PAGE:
US, Swiss sign pact on tax evasion Banks complain of compliance burden

WASHINGTON, Feb 14, (Agencies): Advancing a US crackdown on tax evasion by Americans, the US Treasury Department said on Thursday Switzerland and the United States have signed a pact to make Swiss banks disclose more information about US account holders.

The agreement is the latest in a series between the United States and other countries designed to carry out the Foreign Account Tax Compliance Act, or FATCA, enacted in 2010.

The law requires foreign financial institutions to tell the US Internal Revenue Service about Americans’ offshore accounts worth more than $50,000. FATCA was enacted after a Swiss bank scandal showed US taxpayers hid millions of dollars overseas.

“Today’s announcement marks a significant step forward in our efforts to work collaboratively to combat offshore tax evasion,” said Acting Secretary of the Treasury Neal Wolin.

“We are pleased that Switzerland has signed a bilateral agreement with us, and we look forward to quickly concluding agreements based on this model with other jurisdictions,” he said in a statement from Treasury, which oversees the IRS.

FATCA imposes steep penalties beginning in 2014 on financial institutions that do not comply with the its demands. Banks and other financial institutions failing to comply with the law would be frozen out of US financial markets.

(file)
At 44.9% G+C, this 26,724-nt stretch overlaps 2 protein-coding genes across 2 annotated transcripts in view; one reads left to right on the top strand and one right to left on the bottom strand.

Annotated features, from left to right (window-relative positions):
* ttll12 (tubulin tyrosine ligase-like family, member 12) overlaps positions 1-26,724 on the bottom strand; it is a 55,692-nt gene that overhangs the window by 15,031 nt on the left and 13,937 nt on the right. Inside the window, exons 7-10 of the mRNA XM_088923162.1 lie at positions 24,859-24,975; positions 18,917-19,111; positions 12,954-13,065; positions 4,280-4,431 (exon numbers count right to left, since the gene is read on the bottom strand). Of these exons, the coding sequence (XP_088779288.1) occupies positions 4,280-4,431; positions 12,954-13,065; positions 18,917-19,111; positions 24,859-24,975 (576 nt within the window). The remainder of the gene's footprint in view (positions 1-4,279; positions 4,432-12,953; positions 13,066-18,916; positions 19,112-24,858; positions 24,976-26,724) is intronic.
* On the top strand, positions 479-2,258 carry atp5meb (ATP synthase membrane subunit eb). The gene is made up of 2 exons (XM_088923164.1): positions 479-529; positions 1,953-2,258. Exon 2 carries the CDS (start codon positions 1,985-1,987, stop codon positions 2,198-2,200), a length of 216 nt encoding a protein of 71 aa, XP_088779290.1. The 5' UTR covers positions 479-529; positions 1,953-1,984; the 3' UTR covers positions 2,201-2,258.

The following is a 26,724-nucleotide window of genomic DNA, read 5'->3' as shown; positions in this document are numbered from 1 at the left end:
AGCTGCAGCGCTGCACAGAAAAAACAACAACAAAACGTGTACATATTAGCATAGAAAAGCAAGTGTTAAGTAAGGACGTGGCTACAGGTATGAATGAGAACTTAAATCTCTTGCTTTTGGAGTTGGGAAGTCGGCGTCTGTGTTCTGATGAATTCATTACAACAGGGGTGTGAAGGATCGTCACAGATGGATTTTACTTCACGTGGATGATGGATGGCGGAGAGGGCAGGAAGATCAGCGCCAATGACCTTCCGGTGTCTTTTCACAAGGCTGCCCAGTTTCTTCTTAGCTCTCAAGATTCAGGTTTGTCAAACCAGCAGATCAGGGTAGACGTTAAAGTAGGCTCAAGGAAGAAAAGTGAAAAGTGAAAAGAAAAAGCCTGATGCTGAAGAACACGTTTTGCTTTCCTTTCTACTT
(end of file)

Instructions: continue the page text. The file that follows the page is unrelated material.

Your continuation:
The Swiss Bankers Association said on Thursday it welcomes the FATCA deal but remains critical of compliance burdens and administrative burdens of the US law.

Swiss Finance Minister Evaline Widmer-Schlumpf told Swiss media on Wednesday that the country had no other choice but to sign the deal, pointing out that not doing so would be detrimental to Swiss financial institutions active on US capital markets.

The government stressed that regardless of whether it signed the deal or not, Swiss institutions would not be able to circumvent the US rules, but that with the agreement in place the implementation would be simplified.

Switzerland is one of seven countries which have so far agreed to comply with FATCA, which aims to ensure that all US citizens can be taxed by the Internal Revenue Service on their income and assets worldwide.

The FATCA law is controversial in many countries because it requires banks to reveal information about their clients.

Until now, tax agreements have only provided for the exchange of information “on demand,” meaning a country would already suspect possible tax evasion before requesting the information.

FATCA meanwhile requires foreign financial institutions to report all assets in accounts held by US citizens to the IRS.

In anticipation of these rules and the workload they will entail, critics say Swiss banks have already begun actively eliminating American clients.

In light of this problem and to avoid trampling on Switzerland’s cherished banking secrecy rules, a number of exceptions have meanwhile been negotiated under the deal signed in Bern.
Social security funds, private pension funds and property and casualty insurers have been excluded from the Swiss FATCA filing requirements and bank compliance has been simplified, Bern said.
The new deal also ensures that information will not be transferred automatically without the client’s consent, although FATCA then requires banks to charge a 30-percent withholding tax on the US client’s assets.

If a client refuses consent, information about their holdings can still be exchanged, but then only through group requests under an existing double taxation agreement between Switzerland and the United States, Bern said.

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